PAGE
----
If you've been tracking MileSplit's previews this past week of the 2018 cross country season in Kansas, you may already know what is potentially the biggest storyline for class 6A.
But just in case you haven't, let me summarize 6A in two words: Mill Valley.
Cross country and track and field coaches across the state have been talking about Mill Valley's move to 6A since just before last May's track and field championships. The Kansas State High School Activities Association announced that it would be increasing the membership in 4A, 5A and 6A to 36 teams - previously it was 32.
That put Mill Valley - a powerhouse in class 5A distance running the past few years - square in the middle of moving up to class 6A.
As of today, Mill Valley is a 5A school. But the annual Fall enrollment count takes place on Sept. 20 and KSHSAA says it will announce on or about Sept. 27 how those enrollment counts affect its classifications. A year ago, Mill Valley was the third largest 5A school, just on the cusp of being a 6A school.
That is the long version of the top story for Kansas 6A cross country in 2018. If all goes as expected, Mill Valley's move to class 6A ushers in a new era for the division, and perhaps pushes it over the top to once again being the dominant division in the state.
The Jaguars were the class 5A runner-up in cross country last year, the boys losing to the perennially tough St. Thomas Aquinas, and the girls dropping a thrilling five-point battle to St. James Academy.
In class 6A, Mill Valley's girls instantly become the team to beat at the state meet. The squad returns five of its top 7 from a year ago, including senior Delaney Kemp, who was fifth in cross country and third in both the 1600 and 3200 on the track.
Mill Valley's five returners notched an average time of 19:18 for 5K last year, which is 15 seconds better than the next-best class 6A team this year - Shawnee Mission North's top five returners ran a very respectable 19:33 for 5K a year ago.
In addition to Kemp, Mill Valley returns four runners with
state medals in either cross country or track and field, including junior
Morgan Koca (eighth in state cross country), sophomore Molly Ricker (tenth at
state cross country and third in the 800), junior Molly Haymaker (fifth in the
800), and sophomore Josie Taylor (13th in cross country). Mill Valley placed five runners in the top 14 at state last year, with a pack time of 28 seconds.
Class 6A defending state champion Shawnee Mission North still figures to give Mill Valley its toughest test, but Blue Valley North, Blue Valley West and Olathe North are teams that will have a good deal to say when the state championships roll around.
Mill Valley's boys may be in the mix for a podium spot, but they are definitely not the favorites in that division. That lofty status definitely goes to Olathe North, which returns all seven of its runners from last year's state champions.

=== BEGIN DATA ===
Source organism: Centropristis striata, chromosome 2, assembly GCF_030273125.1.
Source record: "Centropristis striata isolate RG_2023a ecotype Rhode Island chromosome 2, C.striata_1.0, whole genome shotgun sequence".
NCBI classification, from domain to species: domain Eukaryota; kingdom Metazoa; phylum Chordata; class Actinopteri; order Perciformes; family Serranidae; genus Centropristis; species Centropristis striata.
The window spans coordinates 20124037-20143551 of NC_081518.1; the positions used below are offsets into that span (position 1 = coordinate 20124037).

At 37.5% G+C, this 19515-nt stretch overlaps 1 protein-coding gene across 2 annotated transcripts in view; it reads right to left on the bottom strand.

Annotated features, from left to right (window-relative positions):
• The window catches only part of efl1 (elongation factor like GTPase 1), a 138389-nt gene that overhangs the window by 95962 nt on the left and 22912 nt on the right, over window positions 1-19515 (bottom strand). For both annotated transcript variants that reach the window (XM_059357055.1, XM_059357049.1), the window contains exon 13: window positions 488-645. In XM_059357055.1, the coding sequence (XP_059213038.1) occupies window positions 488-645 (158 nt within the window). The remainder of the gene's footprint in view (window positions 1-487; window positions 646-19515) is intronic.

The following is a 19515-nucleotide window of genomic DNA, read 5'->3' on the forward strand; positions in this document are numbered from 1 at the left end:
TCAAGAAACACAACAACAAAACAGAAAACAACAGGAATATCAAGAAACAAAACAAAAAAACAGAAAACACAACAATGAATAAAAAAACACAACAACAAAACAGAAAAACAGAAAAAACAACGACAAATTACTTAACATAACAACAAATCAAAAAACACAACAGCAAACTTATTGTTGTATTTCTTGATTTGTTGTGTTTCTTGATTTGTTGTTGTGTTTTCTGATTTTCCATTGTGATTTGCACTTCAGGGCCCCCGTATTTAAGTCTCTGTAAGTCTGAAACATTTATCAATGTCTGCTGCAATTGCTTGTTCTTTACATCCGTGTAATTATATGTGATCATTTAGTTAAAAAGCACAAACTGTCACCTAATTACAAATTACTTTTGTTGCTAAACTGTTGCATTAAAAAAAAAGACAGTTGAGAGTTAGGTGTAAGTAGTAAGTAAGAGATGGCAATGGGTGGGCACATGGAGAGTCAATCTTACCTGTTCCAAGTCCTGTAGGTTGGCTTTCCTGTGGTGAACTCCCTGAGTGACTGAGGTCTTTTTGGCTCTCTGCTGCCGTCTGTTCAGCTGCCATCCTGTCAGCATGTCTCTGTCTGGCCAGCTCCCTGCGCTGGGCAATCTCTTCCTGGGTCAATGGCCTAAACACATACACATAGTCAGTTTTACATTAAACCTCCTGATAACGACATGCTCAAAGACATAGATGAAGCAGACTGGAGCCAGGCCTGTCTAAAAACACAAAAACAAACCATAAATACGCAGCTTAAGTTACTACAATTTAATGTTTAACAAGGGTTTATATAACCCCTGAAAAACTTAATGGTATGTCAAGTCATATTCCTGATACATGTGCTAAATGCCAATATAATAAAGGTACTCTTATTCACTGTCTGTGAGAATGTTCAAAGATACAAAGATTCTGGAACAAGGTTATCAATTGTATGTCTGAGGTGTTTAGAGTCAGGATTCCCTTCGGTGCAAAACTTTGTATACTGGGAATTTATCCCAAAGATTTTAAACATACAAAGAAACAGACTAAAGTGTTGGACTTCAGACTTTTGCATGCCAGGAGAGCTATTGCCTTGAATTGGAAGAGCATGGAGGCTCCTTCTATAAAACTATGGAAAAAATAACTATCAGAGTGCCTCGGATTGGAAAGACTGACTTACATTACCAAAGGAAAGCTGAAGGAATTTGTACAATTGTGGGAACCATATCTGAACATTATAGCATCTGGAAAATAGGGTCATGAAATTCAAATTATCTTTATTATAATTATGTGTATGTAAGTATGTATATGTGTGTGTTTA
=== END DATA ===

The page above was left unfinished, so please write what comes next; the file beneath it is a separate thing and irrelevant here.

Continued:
In fact, Olathe North has four runners who have placed in the top 3 at state in either cross country or track and field. That includes seniors Brian Beach and Jackson Caldwell, who finished second and third at last year's cross country championships.
Get the idea? This Olathe North team is a battle-tested, senior-led running machine. It's going to take a mighty effort to upset Olathe North, which has won two of the past three 6A titles.
Beach was just a freshman when she won the title a year ago, clocking an impressive 18:25 over the Rim Rock Farm course, good for a five-second victory over Manhattan's Clara Mayfield. Those two runners also excelled on the track - Beach was third in the 1600 and 3200 while Mayfield won four state medals in the 800, 1600, 3200 and 4 X 800 relay.
They are likely to do battle again this year for the cross country state title, along with Mill Valley's Kemp, Blue Valley West's Sophie Call (third at state last year) and Kalea Chu (fourth), and Shawnee Mission North's Katie Kasunic (fifth at state). Blue Valley North's Lily Strauss, a seven-time state medalist in track and cross country, also could be in the mix.
In class 6A girls, eight of the top 10 from state a year ago are back, as well as 14 of the top 20.
Cochran seems to thrive on the cross country course where he has routinely been at his very best when the state meet rolls around. He surged late to edge Olathe North's Beach by six seconds for the title a year ago, and now has a chance to become just the eighth three-time boys state cross country champion in Kansas history.
In addition to the four Olathe North runners, others who have a good shot at winning the boys individual title include Shawnee Mission North seniors Logan Jiskra (fourth at state cross country last year) and Asher Molina (state champion at 1600 meters and runner-up in the 3200), and Manhattan sophomore Daniel Harkin (seventh at state cross country and fourth in the 3200).